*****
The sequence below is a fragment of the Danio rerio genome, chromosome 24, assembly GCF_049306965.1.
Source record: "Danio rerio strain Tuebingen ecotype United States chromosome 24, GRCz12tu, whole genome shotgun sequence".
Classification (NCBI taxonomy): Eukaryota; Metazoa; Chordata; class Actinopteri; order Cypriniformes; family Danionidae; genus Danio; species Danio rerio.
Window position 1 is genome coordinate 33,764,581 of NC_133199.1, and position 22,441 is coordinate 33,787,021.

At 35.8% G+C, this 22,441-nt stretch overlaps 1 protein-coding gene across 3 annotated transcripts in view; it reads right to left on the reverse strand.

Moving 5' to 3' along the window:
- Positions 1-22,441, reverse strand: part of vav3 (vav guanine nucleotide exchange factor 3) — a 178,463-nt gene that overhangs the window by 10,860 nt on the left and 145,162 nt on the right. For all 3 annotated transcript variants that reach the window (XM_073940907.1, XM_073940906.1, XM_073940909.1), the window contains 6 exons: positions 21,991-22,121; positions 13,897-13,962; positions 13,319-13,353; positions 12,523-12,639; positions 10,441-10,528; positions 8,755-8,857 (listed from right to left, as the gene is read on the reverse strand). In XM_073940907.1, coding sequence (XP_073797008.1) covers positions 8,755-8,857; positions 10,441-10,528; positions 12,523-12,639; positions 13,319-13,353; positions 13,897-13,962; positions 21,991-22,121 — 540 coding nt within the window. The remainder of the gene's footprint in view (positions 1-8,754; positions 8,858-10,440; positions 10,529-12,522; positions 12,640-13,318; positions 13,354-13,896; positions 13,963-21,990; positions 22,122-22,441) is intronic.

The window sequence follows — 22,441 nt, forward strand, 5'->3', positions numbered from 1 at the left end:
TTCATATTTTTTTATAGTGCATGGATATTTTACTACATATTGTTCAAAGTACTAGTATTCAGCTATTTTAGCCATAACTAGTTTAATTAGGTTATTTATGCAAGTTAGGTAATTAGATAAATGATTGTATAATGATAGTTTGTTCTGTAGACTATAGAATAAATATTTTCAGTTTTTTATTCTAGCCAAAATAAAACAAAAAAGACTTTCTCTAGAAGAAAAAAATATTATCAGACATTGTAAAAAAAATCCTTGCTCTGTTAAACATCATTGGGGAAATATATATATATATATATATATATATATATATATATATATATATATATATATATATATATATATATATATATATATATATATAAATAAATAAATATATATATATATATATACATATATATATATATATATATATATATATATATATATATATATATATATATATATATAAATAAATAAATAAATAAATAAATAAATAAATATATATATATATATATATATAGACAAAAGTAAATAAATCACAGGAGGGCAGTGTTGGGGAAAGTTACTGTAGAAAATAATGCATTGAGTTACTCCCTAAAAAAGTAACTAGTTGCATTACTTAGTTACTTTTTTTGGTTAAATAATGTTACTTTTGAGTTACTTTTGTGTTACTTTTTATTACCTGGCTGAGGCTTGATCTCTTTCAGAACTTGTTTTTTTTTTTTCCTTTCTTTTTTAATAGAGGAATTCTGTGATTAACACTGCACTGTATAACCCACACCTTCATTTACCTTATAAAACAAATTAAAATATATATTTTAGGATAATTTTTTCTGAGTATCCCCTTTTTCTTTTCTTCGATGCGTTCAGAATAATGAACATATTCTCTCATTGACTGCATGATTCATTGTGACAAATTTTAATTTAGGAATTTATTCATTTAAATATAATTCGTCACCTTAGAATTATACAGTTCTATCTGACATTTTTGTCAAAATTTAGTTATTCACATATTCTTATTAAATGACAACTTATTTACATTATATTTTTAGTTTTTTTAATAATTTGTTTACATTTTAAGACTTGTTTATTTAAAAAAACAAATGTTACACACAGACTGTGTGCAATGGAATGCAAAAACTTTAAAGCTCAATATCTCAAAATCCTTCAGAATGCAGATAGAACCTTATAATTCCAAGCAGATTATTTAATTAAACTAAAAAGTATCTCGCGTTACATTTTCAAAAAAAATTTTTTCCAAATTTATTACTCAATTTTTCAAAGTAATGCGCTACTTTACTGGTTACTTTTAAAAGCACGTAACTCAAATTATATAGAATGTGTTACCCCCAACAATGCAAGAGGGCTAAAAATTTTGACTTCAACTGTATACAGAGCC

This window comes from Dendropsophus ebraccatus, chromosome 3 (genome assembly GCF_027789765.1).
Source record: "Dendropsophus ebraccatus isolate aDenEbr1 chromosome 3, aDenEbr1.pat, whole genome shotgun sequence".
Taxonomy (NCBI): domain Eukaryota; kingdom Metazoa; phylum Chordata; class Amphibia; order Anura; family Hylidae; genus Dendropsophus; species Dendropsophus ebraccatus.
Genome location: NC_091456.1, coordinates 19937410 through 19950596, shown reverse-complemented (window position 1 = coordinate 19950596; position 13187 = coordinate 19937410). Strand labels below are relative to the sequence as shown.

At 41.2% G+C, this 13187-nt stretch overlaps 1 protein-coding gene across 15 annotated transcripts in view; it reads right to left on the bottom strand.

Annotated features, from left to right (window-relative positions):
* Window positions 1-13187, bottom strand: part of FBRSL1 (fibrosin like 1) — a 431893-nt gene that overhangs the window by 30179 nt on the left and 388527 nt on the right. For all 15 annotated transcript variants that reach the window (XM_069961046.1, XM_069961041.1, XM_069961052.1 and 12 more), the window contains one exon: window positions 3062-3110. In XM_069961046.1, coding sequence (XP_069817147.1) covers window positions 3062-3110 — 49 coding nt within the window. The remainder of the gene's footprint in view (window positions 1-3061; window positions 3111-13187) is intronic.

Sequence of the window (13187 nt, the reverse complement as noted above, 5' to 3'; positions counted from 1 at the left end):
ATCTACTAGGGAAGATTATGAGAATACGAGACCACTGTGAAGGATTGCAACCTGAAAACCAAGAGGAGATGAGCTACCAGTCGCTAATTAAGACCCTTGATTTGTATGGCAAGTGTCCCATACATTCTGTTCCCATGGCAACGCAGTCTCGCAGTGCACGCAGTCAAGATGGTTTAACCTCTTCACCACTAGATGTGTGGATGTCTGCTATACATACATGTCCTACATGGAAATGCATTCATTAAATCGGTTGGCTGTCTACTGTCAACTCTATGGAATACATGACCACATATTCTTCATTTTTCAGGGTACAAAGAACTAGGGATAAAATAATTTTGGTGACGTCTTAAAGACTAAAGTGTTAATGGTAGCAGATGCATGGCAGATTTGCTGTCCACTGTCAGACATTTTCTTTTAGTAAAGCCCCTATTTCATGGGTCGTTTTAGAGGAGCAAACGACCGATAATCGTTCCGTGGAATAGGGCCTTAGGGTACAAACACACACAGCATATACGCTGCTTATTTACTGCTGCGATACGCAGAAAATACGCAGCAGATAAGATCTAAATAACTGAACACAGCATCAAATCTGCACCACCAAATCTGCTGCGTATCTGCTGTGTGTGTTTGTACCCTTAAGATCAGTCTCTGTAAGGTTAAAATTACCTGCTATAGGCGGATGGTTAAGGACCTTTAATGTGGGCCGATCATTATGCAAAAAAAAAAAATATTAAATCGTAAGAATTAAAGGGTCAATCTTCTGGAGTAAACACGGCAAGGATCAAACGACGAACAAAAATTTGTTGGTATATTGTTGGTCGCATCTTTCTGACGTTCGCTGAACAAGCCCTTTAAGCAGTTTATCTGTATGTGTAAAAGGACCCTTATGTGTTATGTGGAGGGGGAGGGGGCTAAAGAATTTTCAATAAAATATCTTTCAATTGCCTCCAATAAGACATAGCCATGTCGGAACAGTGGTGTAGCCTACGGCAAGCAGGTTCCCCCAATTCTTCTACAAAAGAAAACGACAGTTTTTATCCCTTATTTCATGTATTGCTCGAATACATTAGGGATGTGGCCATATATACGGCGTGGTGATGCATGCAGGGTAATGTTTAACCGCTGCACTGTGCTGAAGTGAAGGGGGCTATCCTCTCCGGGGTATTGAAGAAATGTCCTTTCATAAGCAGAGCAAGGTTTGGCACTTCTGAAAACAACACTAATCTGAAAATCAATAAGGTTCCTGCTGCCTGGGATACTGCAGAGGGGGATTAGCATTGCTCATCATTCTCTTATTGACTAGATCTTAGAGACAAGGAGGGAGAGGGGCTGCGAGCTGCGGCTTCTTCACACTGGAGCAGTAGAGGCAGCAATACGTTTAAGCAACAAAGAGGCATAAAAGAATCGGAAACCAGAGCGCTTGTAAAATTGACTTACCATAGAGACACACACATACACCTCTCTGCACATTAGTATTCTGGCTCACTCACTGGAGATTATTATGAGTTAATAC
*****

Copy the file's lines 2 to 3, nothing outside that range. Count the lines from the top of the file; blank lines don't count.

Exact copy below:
Source record: "Danio rerio strain Tuebingen ecotype United States chromosome 24, GRCz12tu, whole genome shotgun sequence".
Classification (NCBI taxonomy): Eukaryota; Metazoa; Chordata; class Actinopteri; order Cypriniformes; family Danionidae; genus Danio; species Danio rerio.